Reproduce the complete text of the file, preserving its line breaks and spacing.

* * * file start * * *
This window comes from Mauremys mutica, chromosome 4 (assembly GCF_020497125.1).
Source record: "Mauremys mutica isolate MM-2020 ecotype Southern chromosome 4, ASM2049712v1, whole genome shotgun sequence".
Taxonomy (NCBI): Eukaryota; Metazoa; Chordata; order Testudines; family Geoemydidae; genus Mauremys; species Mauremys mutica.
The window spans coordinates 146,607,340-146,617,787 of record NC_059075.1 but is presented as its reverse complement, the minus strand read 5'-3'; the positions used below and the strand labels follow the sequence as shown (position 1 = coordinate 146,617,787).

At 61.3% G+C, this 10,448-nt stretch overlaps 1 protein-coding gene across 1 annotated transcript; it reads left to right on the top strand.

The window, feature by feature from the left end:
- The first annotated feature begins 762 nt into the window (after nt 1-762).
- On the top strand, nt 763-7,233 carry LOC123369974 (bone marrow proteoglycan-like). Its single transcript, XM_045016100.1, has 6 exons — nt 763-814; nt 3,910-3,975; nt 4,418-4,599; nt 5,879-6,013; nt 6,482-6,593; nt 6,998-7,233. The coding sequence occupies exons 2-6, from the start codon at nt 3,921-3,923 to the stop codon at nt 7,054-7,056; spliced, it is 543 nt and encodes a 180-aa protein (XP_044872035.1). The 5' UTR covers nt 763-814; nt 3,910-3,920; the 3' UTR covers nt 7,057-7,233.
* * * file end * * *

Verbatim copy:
This window comes from Mauremys mutica, chromosome 4 (assembly GCF_020497125.1).
Source record: "Mauremys mutica isolate MM-2020 ecotype Southern chromosome 4, ASM2049712v1, whole genome shotgun sequence".
Taxonomy (NCBI): Eukaryota; Metazoa; Chordata; order Testudines; family Geoemydidae; genus Mauremys; species Mauremys mutica.
The window spans coordinates 146,607,340-146,617,787 of record NC_059075.1 but is presented as its reverse complement, the minus strand read 5'-3'; the positions used below and the strand labels follow the sequence as shown (position 1 = coordinate 146,617,787).

At 61.3% G+C, this 10,448-nt stretch overlaps 1 protein-coding gene across 1 annotated transcript; it reads left to right on the top strand.

The window, feature by feature from the left end:
- The first annotated feature begins 762 nt into the window (after nt 1-762).
- On the top strand, nt 763-7,233 carry LOC123369974 (bone marrow proteoglycan-like). Its single transcript, XM_045016100.1, has 6 exons — nt 763-814; nt 3,910-3,975; nt 4,418-4,599; nt 5,879-6,013; nt 6,482-6,593; nt 6,998-7,233. The coding sequence occupies exons 2-6, from the start codon at nt 3,921-3,923 to the stop codon at nt 7,054-7,056; spliced, it is 543 nt and encodes a 180-aa protein (XP_044872035.1). The 5' UTR covers nt 763-814; nt 3,910-3,920; the 3' UTR covers nt 7,057-7,233.